1) Most illegal immigrants face skill and language barriers in the labor market and end up taking relatively unskilled jobs. The increased supply of such labor leads to lower wages for natives who compete in the same markets. Most economic estimates find the wage impact is modest (a 10% increase supply leads to a 2-4% cut in wages for natives), but tell that to someone who is having trouble making ends meet.
2) Do not be surprised to see the rate of illegal immigration accelerate since the order could be reversed on Inauguration Day 2017. But wait, those who cross borders after the order aren't covered, right? True, but perception is everything. Do you seriously believe that someone in a dirt poor village in Guatemala thinks the odds of being deported have gone up? What matters is what potential immigrants believe, not what the order actually says.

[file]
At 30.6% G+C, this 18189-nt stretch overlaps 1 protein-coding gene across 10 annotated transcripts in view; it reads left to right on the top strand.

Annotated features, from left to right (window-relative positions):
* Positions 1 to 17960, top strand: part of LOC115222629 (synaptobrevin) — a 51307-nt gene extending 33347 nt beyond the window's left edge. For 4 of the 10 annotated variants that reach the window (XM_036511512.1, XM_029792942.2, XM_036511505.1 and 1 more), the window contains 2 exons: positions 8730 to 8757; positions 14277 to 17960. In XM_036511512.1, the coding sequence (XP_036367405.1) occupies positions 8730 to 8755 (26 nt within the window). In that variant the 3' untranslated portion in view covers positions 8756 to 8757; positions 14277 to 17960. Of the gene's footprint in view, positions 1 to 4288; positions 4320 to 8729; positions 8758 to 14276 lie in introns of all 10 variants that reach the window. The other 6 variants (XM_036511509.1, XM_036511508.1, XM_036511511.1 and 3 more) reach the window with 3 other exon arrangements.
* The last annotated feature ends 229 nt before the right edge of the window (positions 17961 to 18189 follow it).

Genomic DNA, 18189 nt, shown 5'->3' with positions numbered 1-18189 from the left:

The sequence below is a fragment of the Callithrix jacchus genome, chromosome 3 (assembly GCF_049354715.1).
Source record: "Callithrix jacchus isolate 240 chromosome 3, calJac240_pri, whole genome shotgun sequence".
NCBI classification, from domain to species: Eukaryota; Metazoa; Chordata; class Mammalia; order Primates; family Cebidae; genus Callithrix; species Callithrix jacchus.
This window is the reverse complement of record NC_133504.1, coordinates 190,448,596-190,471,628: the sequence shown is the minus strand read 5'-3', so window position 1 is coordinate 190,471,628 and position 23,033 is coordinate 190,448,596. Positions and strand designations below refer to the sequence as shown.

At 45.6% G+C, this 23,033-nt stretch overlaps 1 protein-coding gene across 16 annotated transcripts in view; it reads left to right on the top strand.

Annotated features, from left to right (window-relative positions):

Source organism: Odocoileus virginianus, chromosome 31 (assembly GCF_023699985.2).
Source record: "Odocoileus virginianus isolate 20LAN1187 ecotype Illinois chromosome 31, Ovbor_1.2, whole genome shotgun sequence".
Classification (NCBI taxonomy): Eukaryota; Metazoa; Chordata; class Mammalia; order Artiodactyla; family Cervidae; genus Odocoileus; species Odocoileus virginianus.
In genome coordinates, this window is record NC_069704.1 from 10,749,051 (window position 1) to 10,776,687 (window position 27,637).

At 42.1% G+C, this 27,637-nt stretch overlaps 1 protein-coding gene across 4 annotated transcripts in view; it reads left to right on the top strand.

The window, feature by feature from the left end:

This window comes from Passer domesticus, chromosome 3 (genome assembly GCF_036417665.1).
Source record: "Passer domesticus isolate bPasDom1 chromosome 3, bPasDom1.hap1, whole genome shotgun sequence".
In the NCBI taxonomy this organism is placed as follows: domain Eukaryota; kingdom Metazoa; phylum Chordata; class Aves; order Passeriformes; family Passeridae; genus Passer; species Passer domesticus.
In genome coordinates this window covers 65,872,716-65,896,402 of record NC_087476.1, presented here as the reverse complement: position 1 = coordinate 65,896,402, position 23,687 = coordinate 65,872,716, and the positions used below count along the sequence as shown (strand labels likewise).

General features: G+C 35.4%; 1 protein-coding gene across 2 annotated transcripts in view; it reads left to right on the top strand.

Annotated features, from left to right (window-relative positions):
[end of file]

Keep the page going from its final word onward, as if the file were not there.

3) To the extent that employers have used fear of deportation to keep illegals from quitting to find a better job, the order should open up some mobility options. Illegals who have learned valuable skills and who speak/write decent English will now start competing with more skilled natives.
4) The most critical immigration issue is making it easier for highly educated STEM students to stay in the US. The President punted on this one.